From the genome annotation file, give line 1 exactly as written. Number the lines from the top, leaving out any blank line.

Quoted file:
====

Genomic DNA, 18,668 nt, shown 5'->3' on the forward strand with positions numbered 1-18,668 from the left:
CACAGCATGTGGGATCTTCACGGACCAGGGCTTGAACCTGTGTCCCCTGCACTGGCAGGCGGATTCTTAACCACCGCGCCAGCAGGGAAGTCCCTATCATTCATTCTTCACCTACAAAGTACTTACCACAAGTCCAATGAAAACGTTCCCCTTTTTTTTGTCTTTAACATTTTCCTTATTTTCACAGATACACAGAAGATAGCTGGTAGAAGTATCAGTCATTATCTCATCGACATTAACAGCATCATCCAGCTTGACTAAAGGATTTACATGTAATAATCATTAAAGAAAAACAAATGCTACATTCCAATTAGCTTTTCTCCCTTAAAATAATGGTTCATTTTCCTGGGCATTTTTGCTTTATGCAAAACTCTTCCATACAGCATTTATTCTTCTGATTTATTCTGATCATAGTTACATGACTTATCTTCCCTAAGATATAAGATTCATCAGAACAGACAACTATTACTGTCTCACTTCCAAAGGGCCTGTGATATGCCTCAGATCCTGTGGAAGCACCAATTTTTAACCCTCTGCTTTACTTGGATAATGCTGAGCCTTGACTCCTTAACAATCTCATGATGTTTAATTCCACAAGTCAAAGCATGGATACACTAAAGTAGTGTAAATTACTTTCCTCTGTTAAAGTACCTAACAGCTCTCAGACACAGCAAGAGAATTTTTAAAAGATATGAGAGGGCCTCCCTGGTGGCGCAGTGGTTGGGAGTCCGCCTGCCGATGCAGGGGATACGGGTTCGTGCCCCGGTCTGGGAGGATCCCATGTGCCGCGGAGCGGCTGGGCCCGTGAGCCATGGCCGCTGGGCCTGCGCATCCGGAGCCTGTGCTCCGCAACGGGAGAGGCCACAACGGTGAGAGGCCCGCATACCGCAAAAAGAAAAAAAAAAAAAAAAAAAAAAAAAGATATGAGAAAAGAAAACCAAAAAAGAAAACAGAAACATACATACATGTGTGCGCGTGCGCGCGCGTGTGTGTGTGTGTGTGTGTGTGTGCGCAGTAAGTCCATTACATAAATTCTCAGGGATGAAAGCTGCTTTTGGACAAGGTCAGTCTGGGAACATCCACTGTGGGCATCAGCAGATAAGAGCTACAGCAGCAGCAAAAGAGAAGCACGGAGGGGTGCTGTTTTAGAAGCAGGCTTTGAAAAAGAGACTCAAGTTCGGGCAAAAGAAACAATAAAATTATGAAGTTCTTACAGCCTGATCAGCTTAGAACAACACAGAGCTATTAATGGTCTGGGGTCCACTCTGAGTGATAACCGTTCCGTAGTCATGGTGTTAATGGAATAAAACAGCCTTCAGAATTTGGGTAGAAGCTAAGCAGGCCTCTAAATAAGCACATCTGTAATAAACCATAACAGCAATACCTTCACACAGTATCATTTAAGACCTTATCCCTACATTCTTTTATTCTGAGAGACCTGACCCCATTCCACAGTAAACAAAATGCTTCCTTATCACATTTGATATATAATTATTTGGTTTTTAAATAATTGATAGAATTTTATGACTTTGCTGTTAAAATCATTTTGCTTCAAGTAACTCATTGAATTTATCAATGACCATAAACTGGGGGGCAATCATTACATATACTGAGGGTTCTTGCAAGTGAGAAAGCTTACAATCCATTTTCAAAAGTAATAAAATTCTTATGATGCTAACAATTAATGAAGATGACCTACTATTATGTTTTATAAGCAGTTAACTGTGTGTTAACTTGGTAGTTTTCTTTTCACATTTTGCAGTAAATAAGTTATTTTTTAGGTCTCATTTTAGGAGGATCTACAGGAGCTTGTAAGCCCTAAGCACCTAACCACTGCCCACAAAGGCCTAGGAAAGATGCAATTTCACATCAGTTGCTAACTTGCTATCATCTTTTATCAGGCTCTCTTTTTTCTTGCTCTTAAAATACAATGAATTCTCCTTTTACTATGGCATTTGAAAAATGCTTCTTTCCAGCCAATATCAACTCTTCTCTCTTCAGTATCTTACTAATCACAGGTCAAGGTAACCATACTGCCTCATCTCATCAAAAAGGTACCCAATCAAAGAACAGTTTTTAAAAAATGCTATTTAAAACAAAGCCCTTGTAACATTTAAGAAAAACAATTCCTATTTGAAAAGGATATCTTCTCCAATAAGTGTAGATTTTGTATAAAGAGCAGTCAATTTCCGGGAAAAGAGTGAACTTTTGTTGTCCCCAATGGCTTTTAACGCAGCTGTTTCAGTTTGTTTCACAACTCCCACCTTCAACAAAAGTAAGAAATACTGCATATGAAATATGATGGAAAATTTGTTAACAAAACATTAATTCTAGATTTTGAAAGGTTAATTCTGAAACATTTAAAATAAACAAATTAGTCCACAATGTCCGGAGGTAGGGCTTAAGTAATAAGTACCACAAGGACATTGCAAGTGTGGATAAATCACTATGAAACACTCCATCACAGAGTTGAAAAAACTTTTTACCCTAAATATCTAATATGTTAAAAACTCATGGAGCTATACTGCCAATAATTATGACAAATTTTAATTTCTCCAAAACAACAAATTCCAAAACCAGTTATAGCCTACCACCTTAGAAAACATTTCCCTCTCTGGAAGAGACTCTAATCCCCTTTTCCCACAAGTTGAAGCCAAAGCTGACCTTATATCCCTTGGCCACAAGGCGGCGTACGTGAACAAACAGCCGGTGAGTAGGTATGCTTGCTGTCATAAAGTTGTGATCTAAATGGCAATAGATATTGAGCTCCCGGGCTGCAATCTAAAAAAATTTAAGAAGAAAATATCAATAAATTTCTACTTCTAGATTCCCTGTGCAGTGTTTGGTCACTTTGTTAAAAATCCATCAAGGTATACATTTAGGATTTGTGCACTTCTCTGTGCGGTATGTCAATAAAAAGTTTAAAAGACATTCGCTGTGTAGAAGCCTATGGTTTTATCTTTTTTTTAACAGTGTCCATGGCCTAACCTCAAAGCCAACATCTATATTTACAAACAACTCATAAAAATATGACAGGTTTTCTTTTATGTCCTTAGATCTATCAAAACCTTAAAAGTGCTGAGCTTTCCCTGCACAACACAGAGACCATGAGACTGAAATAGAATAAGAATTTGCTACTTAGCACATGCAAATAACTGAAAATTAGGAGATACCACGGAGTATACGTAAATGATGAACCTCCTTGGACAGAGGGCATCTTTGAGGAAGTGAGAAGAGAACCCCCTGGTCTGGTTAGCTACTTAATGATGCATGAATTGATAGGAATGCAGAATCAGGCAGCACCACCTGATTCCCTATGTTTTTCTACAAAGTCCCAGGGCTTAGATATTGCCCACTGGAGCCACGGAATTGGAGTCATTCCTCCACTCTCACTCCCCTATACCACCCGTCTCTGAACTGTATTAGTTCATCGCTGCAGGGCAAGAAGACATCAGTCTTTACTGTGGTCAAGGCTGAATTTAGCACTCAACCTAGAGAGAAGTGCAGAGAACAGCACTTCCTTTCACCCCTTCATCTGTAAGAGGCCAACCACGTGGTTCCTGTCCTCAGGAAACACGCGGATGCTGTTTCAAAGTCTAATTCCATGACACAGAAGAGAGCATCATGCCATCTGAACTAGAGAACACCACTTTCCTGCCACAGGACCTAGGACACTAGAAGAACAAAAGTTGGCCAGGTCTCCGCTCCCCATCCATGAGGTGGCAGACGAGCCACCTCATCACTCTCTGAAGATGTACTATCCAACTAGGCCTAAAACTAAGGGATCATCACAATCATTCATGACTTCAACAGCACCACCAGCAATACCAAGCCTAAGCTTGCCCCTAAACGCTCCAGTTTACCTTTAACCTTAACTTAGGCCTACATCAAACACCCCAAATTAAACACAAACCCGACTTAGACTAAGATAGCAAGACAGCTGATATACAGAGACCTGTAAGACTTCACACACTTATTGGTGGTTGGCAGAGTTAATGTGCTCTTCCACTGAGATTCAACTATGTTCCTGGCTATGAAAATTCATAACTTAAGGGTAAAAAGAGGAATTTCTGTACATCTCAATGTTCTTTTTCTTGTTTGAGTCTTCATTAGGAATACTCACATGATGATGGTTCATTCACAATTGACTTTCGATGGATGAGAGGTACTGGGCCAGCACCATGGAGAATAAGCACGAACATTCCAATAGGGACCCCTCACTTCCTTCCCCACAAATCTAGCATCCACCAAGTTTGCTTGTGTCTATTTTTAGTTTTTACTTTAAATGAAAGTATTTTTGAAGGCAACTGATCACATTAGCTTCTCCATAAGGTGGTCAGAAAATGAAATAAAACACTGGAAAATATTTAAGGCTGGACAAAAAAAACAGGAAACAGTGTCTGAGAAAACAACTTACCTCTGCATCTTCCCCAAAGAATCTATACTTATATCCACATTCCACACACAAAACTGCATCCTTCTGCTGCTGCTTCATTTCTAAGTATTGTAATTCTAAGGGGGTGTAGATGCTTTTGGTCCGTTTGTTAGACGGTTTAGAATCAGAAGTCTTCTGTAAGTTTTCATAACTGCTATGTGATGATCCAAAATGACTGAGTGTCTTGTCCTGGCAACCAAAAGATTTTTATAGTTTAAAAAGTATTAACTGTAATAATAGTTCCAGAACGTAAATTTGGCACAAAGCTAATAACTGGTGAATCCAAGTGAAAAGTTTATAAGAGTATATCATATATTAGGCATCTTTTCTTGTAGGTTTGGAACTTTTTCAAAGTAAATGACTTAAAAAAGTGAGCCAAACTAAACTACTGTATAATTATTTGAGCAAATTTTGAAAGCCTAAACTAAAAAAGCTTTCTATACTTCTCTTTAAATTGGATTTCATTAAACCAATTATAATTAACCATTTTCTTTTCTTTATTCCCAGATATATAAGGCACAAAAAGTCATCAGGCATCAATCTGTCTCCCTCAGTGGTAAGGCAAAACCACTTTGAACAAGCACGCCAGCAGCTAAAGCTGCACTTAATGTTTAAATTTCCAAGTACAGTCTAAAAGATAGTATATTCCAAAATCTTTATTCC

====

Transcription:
Genomic DNA, 18,668 nt, shown 5'->3' on the forward strand with positions numbered 1-18,668 from the left: